from there we head to another building at Stanford to see a talk given by Reverend Heng Sure.  Gotta say, of all the 'monk and nun homies' that Nipun has introduced me to, i feel most connected to Heng Sure.  He sang some songs about Buddha with his guitar and answered some very deep questions, including why celibacy is included as part of the buddhist path (as one continues along in the path, not at the start!)  The question was asked by the director of religious studies at Stanford, and we had an interesting conversation after about the nature of desire.  cool stuff.


Next we head to another room at Stanford where a class is hosting Nipun to come speak to them, as it is the anniversary of Gandhi's assassination.  Nipun proceeds to deliver a one hour lecture with no preparation, and it is the most moving talk i have ever heard.  he talks about the value of selfless service and how it can be implemented in our daily lives from the smallest level.  He is bar none the best speaker I have ever seen.  people were leaving with tears in their eyes and talking about how they needed to rethink their lives.  Every day with this guy is a blessing...


From there we take a trip back to Berkeley with friend Hitesh.  He shared with us his social entrepreneurship plan to help the downtrodden in developing worlds be able to compete (can't share much more than that), and we discuss ways to be of service.


that was one day.  lol



After lounging around in the morning, I spend the afternoon moving into my new apt in Berkeley.


The evening is spent in a dinner meeting with a veritable who's who of service all-stars, pretty much every one of them sub 30 years old.  we talked about synergies between what we were doing and perhaps how we could serve together.  the roster of accomplishments for these people was awesome:

-prof. srikumar rao, who runs a personal mastery course in various top schools all over the world and has been featured in Time magazine, NY Times, and Wall Street Journal.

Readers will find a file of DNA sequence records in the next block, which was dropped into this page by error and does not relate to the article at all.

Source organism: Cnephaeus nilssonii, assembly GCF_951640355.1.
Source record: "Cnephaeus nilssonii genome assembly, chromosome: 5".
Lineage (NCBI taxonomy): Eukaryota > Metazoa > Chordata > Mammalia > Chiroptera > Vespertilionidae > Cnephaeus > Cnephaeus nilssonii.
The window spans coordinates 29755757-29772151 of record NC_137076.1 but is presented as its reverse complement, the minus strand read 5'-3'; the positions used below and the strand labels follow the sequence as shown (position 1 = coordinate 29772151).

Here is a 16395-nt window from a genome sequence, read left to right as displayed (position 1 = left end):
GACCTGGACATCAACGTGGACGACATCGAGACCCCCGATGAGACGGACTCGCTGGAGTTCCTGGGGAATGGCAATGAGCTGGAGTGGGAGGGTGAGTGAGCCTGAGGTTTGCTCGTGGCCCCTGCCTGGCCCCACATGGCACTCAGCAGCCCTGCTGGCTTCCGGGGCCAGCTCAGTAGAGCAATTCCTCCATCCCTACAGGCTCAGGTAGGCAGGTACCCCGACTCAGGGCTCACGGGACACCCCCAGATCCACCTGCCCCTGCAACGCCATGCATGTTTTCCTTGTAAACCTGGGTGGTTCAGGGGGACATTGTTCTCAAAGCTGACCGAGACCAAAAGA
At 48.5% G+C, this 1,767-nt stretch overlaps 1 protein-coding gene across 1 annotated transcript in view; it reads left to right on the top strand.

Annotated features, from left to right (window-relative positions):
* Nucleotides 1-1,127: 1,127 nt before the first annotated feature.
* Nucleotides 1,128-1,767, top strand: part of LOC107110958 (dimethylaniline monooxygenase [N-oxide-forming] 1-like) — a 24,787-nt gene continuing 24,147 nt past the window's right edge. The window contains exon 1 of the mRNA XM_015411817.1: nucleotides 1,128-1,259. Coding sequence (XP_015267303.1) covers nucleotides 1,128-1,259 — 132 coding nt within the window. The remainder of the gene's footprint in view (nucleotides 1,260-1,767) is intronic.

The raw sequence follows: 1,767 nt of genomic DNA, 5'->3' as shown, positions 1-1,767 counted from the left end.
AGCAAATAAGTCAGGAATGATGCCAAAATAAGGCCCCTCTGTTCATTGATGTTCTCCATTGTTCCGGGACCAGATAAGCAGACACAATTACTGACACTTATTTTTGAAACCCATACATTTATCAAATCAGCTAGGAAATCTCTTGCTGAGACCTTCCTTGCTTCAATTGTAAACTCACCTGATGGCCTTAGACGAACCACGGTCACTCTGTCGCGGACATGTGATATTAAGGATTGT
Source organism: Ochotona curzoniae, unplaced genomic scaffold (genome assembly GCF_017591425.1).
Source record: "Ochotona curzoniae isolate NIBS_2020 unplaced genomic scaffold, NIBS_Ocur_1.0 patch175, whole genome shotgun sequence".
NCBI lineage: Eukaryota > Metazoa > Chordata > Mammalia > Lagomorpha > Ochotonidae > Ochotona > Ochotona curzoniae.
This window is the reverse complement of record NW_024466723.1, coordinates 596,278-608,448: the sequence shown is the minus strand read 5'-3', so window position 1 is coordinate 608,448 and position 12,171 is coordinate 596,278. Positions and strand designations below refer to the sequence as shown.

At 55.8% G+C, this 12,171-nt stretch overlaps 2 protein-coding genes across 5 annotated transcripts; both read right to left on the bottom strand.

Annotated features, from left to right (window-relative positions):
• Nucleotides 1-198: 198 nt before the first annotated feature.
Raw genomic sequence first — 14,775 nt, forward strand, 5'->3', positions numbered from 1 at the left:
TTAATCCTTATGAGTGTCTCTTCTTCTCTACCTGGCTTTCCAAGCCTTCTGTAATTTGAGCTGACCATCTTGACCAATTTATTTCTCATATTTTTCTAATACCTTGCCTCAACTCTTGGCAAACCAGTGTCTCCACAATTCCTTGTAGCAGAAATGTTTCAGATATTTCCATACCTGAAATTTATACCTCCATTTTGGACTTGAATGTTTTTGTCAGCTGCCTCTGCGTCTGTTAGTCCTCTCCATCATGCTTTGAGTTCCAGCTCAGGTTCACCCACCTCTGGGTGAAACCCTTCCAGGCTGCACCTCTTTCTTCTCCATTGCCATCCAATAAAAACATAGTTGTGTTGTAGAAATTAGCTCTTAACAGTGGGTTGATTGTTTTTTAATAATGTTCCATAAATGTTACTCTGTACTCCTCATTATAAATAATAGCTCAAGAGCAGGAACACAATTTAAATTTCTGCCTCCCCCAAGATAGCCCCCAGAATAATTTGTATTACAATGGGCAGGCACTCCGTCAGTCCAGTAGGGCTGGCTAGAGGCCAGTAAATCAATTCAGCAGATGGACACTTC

-a stanford phd student who is using technology to help farmers in developing countries

-a berkeley phd student that is using wireless videoconferencing technology to bring medical attention to villages in developing nations

-a columbia mba that is running an online video website owned by a major media company

-a former dot-com entrepreneur

-a stanford mba student who had national acclaim starting a non-profit to help Argentina and also lived as a homeless person to get a feel of what it was like

-another berkely phd student using persuasive technology to get developing nations to adopt basic medical standards

and then there was Nipun, Guri, and I.  what a trip this night was...



Had a long afternoon meeting about Karma Kitchen.  We're hoping to get it up and running again shortly, and I plan to play a role in it while i'm here.  It should be awesome!

Ended the evening by heading downtown with my friend Mita for a birthday party.  SF is very hilly =)


I've been asked a few times 'why do this?'  i mean, i just go around meeting people and learning about what they do and see if i can be of service in any way.  you'd think that it'd be hard to get a real deep experience going this route.  traditionally you'd be correct.  however, when the connection you bring to the table is a spiritual one, something that is based on a shared experience of introspection, the amount you get out of every meeting is .... just more.  This is why i'm so thankful to Nipun, who has been arranging a lot of this as part of CharityFocus.  I just get to ride the high of this job.  its nice being an intern/executive committee member of CharityFocus :P


to add to that, the broadening of perspective i've been lucky to experience as a result of this is worth its weight in gold.  i mean, a lot of this stuff i didn't even know that people did at all prior to coming here.  turns out not only do people do it, but they need help, and will take yours, especially if you offer it freely.  i'm trying to think more and more about how to incorporate this element of life into my future consulting life.  it would be nice to connect McKinsey to some of these people doing such great things and use the business sense to discover ways to get more people access to the solutions.  still a ways off to do that though ;)


One thing I didn't mention is that through everything i've been doing here, we've been meditating 1 hour every day.  its not much, but maintaining that has really been useful.


alright, time to sleep so i can get ready for another week of 'retirement' life! =)